Arcadia – Bally Foundation



Wednesday: 11:00 – 18:00
Thursday: 11:00 – 18:00
Friday: 11:00 – 18:00
Saturday: 10:00 – 17:00
Sunday: 10:00 – 17:00

n the collective imagination, Arcadia represents the idyllic region of Greece, described by Virgil in his Bucolics in 40 BC as a place of serene life, devoted to the pleasures of nature and song. The mountainous terrain, the thriving natural environment, the microclimate and the gentle way of life have transformed the place into a synonym for an ideal way of life, where the splendour and harmony of abundant nature mean that the intimacy and poetry of the garden take on the scale of the entire landscape.

The "Arcadia" exhibition takes as its starting point the shaping of the landscape of the Swiss-Italian region of Ticino over the last century along a number of different axes, all geared towards an ideal of happiness that integrates and develops the relationship with nature.

With the democratization of the motor car in the 1930s, Ticino was finally linked to German-speaking Switzerland more directly and quickly by the Gotthard route, and inherited the name "Sonnenstube", the place in the sun. It was in this sunny spot, where life was so pleasant, that artists and celebrities settled at a time when the fashion for exotic gardens was booming. In Morcote, Montagnola or Lugano, from the gardens of the Villa Heleneum to those of Hermann Hesse or Peter Smithers, ex-secret agent of the British MI6 or Hermann Scherrer, the great fabric merchant and art collector, the pleasure garden was transformed into a veritable exotic construction, somewhere between a collection of travel souvenirs and romantic images.

The shaping of these green spaces, mostly with tropical plants, also produces a process of transformation that goes beyond the private garden and generates a kind of Mediterranean ribbon along the shores of the region's lakes. A small portion of the pre-Alpine landscape is gradually being transformed into a 'Riviera', and the boundaries between the private garden and the more distant landscape are disappearing: the exotic flora of the gardens, which includes mandarin trees from China, palms from Japan, Cycas revoluta from Central America, eucalyptus from Australia and rare camellias, wisteria and climbing roses, extends into view. As Henry Correvon, a great specialist in Alpine flora at the beginning of the 20th century, from the canton of Vaud, wrote: "In the Ticino, the vegetation takes on such varied and multiple forms, and is so extraordinarily exuberant that it elicits cries of admiration everywhere. It is already Italy and yet still Switzerland [...]. It's our 'Riviera', our own Midi, but how much more peaceful and picturesque! 3” Most of the time, these plant arrangements include fake ruins, colonnades set up along the lakes, reproductions of ancient sculptures or artificial grottoes, giving this landscape garden the strong picturesque dimension that the botanist talks about.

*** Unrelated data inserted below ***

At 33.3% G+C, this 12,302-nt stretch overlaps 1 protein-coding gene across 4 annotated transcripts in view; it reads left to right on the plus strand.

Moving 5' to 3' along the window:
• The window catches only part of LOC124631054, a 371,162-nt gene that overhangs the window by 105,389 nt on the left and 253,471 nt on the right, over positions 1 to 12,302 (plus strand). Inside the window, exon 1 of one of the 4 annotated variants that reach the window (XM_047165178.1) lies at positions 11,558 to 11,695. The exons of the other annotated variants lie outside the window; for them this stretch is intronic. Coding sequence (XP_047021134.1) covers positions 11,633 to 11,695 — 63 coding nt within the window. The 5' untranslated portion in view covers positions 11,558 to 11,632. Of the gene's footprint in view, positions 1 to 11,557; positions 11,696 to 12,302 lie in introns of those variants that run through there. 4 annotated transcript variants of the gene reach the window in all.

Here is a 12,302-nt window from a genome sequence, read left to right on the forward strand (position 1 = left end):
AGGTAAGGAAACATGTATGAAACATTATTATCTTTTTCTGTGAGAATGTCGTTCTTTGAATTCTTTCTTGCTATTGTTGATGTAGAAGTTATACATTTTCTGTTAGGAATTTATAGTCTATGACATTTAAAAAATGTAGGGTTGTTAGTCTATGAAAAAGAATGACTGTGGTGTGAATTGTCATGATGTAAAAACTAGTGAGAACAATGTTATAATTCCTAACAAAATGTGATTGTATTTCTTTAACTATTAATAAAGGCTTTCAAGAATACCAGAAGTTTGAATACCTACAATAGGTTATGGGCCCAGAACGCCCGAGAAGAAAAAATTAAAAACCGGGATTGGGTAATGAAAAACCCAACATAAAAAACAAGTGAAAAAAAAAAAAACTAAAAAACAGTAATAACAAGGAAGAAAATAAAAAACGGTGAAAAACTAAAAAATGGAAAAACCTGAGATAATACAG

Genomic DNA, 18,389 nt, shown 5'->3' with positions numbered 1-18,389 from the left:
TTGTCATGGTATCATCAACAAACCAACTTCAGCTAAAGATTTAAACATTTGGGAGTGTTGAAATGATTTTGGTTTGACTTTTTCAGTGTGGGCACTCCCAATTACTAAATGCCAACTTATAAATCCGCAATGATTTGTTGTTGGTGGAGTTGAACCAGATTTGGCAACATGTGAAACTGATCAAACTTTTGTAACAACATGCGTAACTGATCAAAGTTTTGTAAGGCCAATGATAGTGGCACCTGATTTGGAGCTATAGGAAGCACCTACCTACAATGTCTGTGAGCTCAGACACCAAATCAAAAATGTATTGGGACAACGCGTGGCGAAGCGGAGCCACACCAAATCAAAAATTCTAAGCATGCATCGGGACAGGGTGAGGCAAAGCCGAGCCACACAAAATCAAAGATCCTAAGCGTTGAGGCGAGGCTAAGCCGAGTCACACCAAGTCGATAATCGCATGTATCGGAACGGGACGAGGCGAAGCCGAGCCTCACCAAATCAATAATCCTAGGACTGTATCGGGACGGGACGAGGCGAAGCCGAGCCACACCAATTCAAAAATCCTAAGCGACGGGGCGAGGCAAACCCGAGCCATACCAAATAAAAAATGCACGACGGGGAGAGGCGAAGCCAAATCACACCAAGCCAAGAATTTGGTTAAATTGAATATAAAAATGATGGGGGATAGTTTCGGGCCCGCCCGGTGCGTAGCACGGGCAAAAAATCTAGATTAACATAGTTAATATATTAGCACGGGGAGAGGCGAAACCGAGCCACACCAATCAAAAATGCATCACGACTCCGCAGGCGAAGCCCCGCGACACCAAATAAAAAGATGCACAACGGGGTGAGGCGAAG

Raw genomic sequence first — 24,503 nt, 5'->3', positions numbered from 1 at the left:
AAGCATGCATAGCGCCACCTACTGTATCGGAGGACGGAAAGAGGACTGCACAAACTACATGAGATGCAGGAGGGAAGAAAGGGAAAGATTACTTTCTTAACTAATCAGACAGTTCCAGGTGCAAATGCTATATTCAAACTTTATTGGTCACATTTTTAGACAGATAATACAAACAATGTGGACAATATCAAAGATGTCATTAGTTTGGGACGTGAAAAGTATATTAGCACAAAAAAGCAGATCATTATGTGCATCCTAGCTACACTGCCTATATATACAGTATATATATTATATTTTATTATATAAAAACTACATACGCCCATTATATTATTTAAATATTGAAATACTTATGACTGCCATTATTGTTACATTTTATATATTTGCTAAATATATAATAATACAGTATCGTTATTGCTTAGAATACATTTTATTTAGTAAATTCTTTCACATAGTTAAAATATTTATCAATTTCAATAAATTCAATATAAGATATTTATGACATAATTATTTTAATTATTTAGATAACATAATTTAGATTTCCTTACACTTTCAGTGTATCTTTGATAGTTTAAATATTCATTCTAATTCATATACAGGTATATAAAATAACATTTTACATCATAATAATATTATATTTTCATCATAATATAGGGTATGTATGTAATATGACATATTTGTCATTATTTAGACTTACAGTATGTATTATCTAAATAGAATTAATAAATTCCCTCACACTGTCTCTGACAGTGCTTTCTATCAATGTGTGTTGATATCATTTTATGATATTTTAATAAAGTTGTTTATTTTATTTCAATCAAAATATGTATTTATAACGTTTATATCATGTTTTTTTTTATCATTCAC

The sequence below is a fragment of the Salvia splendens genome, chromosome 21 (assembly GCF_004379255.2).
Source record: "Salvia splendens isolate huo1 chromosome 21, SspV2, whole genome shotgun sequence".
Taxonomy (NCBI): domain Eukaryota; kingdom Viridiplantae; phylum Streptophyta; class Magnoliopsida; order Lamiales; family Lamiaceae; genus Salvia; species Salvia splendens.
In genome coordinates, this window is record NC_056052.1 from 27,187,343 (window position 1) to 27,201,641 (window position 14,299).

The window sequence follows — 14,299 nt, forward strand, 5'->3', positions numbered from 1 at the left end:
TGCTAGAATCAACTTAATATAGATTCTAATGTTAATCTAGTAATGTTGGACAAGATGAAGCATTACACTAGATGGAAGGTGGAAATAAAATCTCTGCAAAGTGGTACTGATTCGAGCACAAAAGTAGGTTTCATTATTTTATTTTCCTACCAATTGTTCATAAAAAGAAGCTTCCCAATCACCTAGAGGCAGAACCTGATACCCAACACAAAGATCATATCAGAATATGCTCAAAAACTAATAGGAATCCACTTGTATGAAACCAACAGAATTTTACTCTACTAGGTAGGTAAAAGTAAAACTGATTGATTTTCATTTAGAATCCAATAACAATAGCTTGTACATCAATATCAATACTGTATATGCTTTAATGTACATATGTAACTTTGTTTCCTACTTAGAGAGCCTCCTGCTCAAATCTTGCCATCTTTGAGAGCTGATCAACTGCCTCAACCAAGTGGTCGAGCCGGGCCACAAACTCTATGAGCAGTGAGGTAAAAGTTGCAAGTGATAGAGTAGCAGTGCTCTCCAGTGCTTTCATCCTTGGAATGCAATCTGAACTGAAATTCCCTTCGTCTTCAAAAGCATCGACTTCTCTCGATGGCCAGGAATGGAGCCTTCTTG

It is through this collage of elements that we witness the composition of a narrative geography that will embody the image of the South, beautiful and temperate, of which the palm tree becomes the emblem. From exoticism to the aesthetics of ruin, from palm trees in Ticino to those in California - imported in the 1930s to transform Southern California into the "Mediterranean coast of America" inspired by the French Riviera - 4 the group exhibition “Arcadia” explores the way in which contemporary artists compose and bring to life new architectures and emotional ecosystems. Playing with the boundaries between nature and artifice, chimera and reality, they construct the utopia of a fictional and immemorial heritage.


  • Full price: CHF 15.–
  • Reduced: CHF 12.–
  • Students: free

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